Low-potential highlands suffer from low and unreliable rainfall, allowing for only a single growing season and limiting the range of profitable enterprises. In areas where markets are functioning reasonably well, expanding the set of income-generating enterprises may be more important than in the high-potential areas since new enterprises can help to reduce farmers' exposure to climatic or market risks.

Much of what was said about germplasm improvement for the high-potential highlands also applies in the low-potential highlands. There is high demand for germplasm that is tolerant of pests and diseases as well as drought tolerant. Examples of farmer adoption of such varieties exist (such as mosaic-tolerant cassava), but drought-resistant local varieties offer strong competition. There is less adoption of higher-grade livestock in the low-potential zone except in areas with good market access, where savings in transport costs can overcome more costly production. Trees offer some potential in this zone because their dense and deep rooting systems normally enable them to pro vide some products even in drought conditions. Production of wood, nuts, and fruits are examples of attractive opportunities in areas of good market access in this zone.

Low soil fertility is again a serious problem in the lower-potential highlands. The use of mineral fertilizers is lower in this zone because of the lack of cash crops in the farming systems, lower expected payoffs, and higher risks than in high-potential areas. Aside from animal manure, organic methods of supplying nutrients are also more problematic. Biomass transfer, crop residue management, and composting systems suffer from a timing problem, since a single rainy season prevents biomass from being grown in one season for use in the following season. Improved fallows are only feasible in areas where farm sizes are sufficiently large to permit longer-term fallowing. In densely populated low-potential areas, the demand for organic materials for animal fodder or fuel is high, and these materials are often scarce, limiting their availability for soil fertility management.

Soil conservation efforts are needed in the lower-potential zones as well. There is potentially more scope for labor-intensive conservation measures, provided that the work can be undertaken in the off season and that there is a slack labor period at the time. In addition, because they conserve scarce water, soil conservation structures often are more profitable in lower-rainfall areas. Natural or planted vegetative strips may not be as suited to low-potential areas, since they take time to establish and become effective, but they are attractive in some areas. Many farmers do invest in conservation structures in parts of the highlands, but they are often poorly maintained or not widely adopted.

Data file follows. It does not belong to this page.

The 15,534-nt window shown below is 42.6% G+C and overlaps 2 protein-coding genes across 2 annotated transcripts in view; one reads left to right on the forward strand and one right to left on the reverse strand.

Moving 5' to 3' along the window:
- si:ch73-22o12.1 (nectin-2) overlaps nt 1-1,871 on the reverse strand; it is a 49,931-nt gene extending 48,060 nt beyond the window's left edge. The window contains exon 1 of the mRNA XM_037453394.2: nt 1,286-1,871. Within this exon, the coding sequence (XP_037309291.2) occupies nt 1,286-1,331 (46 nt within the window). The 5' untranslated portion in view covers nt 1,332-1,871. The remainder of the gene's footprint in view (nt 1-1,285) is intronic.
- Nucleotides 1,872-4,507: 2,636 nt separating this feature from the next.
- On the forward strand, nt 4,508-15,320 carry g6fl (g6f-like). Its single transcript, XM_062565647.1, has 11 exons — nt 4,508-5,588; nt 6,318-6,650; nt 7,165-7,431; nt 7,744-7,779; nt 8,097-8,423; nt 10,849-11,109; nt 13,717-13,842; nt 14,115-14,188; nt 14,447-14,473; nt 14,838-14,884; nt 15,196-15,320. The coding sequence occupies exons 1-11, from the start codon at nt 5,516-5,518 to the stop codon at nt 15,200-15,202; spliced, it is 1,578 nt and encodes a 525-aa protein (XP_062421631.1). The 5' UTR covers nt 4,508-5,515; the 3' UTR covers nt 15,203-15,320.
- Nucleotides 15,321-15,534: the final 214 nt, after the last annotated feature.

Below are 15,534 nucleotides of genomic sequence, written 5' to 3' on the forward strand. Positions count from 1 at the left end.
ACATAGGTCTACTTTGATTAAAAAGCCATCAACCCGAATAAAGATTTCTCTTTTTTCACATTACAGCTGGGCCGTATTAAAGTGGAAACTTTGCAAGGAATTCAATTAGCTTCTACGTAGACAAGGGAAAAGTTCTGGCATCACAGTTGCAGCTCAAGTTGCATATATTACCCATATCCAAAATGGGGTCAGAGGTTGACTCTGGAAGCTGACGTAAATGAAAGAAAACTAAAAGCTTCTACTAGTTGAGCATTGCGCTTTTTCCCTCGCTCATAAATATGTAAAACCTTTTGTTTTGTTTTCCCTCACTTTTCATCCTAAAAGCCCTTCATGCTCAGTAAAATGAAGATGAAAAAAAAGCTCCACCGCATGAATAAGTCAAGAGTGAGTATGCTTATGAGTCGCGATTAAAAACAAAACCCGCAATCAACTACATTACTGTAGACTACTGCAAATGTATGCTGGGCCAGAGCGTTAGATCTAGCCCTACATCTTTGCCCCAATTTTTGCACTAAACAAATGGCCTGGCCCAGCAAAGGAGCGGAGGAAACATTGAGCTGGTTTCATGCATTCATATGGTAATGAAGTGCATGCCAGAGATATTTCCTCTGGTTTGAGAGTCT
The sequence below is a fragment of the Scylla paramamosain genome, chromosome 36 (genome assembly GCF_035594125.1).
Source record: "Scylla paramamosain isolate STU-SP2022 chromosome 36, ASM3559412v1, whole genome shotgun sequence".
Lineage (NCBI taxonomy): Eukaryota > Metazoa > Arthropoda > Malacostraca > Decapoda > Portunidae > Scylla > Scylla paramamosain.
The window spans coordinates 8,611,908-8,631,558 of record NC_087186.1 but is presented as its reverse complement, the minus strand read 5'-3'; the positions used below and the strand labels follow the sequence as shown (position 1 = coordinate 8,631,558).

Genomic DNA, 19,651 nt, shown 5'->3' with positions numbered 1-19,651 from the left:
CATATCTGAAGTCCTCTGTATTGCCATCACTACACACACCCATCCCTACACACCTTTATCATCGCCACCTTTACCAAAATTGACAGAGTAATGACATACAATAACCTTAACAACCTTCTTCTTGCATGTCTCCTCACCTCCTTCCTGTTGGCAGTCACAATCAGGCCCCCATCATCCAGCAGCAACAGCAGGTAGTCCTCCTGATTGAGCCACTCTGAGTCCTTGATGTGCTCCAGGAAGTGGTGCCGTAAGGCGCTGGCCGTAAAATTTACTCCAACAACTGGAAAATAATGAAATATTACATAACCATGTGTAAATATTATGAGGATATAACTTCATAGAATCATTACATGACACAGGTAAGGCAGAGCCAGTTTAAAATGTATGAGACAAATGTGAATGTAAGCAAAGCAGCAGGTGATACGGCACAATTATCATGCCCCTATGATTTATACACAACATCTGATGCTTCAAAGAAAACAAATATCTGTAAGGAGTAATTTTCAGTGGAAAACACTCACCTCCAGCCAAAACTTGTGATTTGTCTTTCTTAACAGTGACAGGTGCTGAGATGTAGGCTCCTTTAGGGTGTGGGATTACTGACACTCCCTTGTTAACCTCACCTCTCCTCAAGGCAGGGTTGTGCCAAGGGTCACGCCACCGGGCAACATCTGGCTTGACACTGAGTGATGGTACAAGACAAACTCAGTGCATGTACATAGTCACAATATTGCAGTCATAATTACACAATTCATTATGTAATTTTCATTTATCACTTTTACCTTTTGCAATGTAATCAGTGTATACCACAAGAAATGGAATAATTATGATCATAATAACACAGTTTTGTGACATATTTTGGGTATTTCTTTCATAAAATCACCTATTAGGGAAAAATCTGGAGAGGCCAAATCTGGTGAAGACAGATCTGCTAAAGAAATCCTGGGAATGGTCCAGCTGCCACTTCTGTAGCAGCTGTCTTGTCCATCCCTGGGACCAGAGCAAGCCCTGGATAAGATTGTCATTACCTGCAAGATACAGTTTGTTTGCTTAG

In the drier highlands, water management is an important issue. Where such areas are fed by wetter highlands, population pressure in the wetter areas generates increased competition for water. In other areas individual farmers are pumping water from streams, shallow wells, and small ponds, using simple drip irrigation for small plots and using small microcatchments for single or multiple plants. Some of these technologies are capital intensive and restricted to use by wealthier farmers.

In conclusion, lower and more risky productivity in the lower-potential highlands means that technologies cannot aim strictly at enhancing the profits of existing enterprises. Successful technologies must also reduce risks to farmers. Improved water harvesting and management techniques are key, as are those that can either reduce labor during the rainy season or offer income during the dry season.

For further information see AgriForum, a newsletter of the Association for the Strengthening of Agricultural Research in East and Central Africa (ASARECA), which can be accessed at or by contacting ASARECA at P.O. Box 765, Entebbe, Uganda, or at; SPORE, a newsletter of the Centre Technique de Cooperation Agricole et Rural (CTA), Wageningen, Netherlands, which can be accessed at or by emailing; and D. Hoekstra and J. D. Corbett, "Sustainable Agricultural Growth for the Highlands of East and Central Africa: Prospects to 2020" (International Food Policy Research Institute, Washington, D.C., 1995), mimeo.